Wednesday, February 8, 2023

US pharmacies face pressure from virus demand and staff shortages

The influx of customers looking for vaccines and staff shortages are squeezing out pharmacies across the United States, leading to worker exhaustion and temporary pharmacy closures.

While pharmacies are usually crammed with flu shots and other vaccines around this time of year, pharmacists are now handing out more COVID-19 shots and testing for coronavirus.

Vaccine push is expected to intensify as President Joe Biden urges vaccinated Americans to be vaccinated to combat the emerging omicron variant. The White House said Thursday that more than two out of three COVID-19 vaccinations are being administered at local pharmacies.

And pharmacists fear another job may soon be added to their to-do list: if drugmakers Merck and Pfizer approve antiviral pills for COVID-19 by regulators, pharmacists will be able to diagnose infections and then prescribe the pills to customers.

“The demand for pharmacies is skyrocketing right now,” said Teresa Tolle, an independent pharmacist who has quadrupled demand for the COVID-19 vaccine at her store in Sebastian, Florida since summer.

Pharmacists say demand for COVID-19 vaccines began to pick up in the summer as the delta variant spread rapidly. Rocket shots and increased vaccine coverage for children have contributed to this since then.

In addition to this workload and routine prescriptions, many pharmacies also ask pharmacists to advise patients more generally about their health or chronic conditions such as diabetes and high blood pressure.

Pharmacies are also receiving more and more phone calls from customers with questions about vaccines or COVID-19 tests, said Justin Wilson, who owns three independent pharmacies in Oklahoma.

“We are all working much harder than before, but we are doing our best to take care of people,” Wilson said, adding that he has not yet had to temporarily close any pharmacies or limit opening hours. …

A Sign Outside The Cvs Pharmacy In Indianapolis.
A sign outside the CVS Pharmacy in Indianapolis.

Tolle said she was lucky enough to hire a pharmacy resident shortly before the delta spike began. The new employee was supposed to be mainly involved in diabetes programs, but he was mainly assigned to vaccinations.

Tolle said her Bay Street pharmacy currently makes about 80 COVID-19 vaccines a day, up from 20 pre-delta wave vaccines.

“God’s timing is right for me,” she said. “We wouldn’t have done it if this extra person hadn’t been here.”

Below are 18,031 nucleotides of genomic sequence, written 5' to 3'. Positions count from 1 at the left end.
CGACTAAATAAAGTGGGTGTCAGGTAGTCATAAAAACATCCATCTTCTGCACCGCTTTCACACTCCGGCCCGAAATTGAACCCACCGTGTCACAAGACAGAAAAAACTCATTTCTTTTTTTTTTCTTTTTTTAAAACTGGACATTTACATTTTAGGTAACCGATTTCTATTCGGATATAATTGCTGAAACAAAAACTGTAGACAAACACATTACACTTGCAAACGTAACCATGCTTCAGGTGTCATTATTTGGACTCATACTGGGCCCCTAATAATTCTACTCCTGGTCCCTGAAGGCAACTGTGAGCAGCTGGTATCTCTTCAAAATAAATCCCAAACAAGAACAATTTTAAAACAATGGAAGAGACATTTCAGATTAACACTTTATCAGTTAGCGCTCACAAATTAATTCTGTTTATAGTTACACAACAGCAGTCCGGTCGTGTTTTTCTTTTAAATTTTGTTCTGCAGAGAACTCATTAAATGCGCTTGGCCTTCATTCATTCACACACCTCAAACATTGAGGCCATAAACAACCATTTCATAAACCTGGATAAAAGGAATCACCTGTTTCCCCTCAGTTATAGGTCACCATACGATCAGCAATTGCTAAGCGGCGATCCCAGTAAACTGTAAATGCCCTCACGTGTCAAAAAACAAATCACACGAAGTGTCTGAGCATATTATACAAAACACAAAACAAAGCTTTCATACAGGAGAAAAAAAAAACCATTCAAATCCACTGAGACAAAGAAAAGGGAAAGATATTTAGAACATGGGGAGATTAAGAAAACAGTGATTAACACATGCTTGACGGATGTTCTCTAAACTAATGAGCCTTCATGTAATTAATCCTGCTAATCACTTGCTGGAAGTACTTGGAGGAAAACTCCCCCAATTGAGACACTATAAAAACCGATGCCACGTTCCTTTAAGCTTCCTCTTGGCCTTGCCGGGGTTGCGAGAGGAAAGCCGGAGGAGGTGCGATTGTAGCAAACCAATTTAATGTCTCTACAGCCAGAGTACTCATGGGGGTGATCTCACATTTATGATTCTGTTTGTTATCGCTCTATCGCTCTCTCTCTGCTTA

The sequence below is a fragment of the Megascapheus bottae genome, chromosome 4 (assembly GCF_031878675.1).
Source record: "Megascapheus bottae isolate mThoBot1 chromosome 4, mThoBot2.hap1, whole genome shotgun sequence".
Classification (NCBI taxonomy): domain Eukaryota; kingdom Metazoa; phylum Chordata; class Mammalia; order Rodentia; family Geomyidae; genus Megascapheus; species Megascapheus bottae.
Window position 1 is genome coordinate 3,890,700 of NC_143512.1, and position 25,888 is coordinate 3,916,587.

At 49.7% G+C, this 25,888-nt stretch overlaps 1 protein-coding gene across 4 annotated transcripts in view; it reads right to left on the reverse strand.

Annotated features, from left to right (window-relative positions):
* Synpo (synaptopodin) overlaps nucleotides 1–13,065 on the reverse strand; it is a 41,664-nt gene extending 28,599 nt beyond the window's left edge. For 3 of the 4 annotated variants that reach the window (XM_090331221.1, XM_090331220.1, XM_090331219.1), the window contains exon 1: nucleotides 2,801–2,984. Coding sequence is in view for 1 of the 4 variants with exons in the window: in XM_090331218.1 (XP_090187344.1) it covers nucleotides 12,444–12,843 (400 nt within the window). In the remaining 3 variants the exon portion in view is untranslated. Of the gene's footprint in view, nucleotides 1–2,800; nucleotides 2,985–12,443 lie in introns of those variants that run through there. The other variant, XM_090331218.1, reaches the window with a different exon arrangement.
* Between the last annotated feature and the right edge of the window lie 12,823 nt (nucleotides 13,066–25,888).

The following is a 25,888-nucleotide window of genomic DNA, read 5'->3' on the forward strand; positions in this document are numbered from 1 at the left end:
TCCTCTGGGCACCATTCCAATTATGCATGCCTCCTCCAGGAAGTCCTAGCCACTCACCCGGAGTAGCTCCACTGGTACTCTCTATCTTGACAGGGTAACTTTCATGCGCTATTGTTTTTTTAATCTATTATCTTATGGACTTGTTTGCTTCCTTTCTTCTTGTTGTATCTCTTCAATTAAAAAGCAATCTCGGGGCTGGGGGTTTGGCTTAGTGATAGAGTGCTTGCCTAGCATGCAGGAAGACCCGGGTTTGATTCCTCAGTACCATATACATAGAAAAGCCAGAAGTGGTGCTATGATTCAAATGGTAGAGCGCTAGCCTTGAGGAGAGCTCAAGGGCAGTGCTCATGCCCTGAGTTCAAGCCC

Others were less fortunate. CVS Health in northeast Indianapolis closed its pharmacy in mid-afternoon Thursday due to staff concerns. A sign affixed to a metal gate above the pharmacy’s closed counter also informed shoppers that the pharmacy would soon begin closing for half an hour every day to give the pharmacist a lunch break.

These temporary closures have been decreasing and pouring into pockets across the country throughout the pandemic, but they have escalated in recent months, said Ann Burns, vice president of the American Pharmaceutical Association.

All pharmacies require a minimum of staff to operate safely and are sometimes forced to close temporarily if levels fall below this level.

Burns said many pharmacies already had relatively few staff before the pandemic, and a wave of pharmacists and pharmacists left after the virus hit.

“People who have been doing this since March 2020 are experiencing a lot of stress and burnout,” she said.

CVS Health spokesman TJ Crawford said he could not comment on the circumstances of one store. But he said his company continues to “manage a talent shortage that is not unique to CVS Health.”

Rival pharmacy chain Walgreens also adjusted its “limited store” opening hours, according to company spokesman Fraser Engerman.

Both companies are hiring. CVS Health says it has hired 23,000 employees since early September. About half of these are pharmacy technicians who can deliver vaccines.

As companies try to recruit or retain staff, Burns and Tolle are worried about adding even more responsibilities, such as diagnosing and treating COVID-19.

Tolle noted that it is not yet clear how pharmacists will be reimbursed for the time spent on diagnostics and prescribing drugs. This will need to be clarified, especially if the number of cases rises again and pharmacies need to add more staff to help.

“We want to be able to help our communities,” she said. “I don’t know how the pharmacies are going to handle this.”

Sherri Brown, a city clerk in Omaha, Nebraska, was looking for a booster dose of vaccine, but two nearby pharmacies didn’t have an appointment, and a third didn’t have the brand she wanted. She was vaccinated at the county clinic on Friday.

“I just wanted to protect myself,” said Brown, who suffered from coughs, headaches and fatigue for two weeks when she contracted the virus in January, before being vaccinated. “I think it’s encouraging that people are taking this more seriously.”

Grant Schulte of Omaha, Nebraska, contributed to the creation of this story. Follow Tom Murphy on Twitter:

The Associated Press Department of Health and Science receives support from the Howard Hughes Medical Institute’s Department of Science Education. AP is solely responsible for all content.

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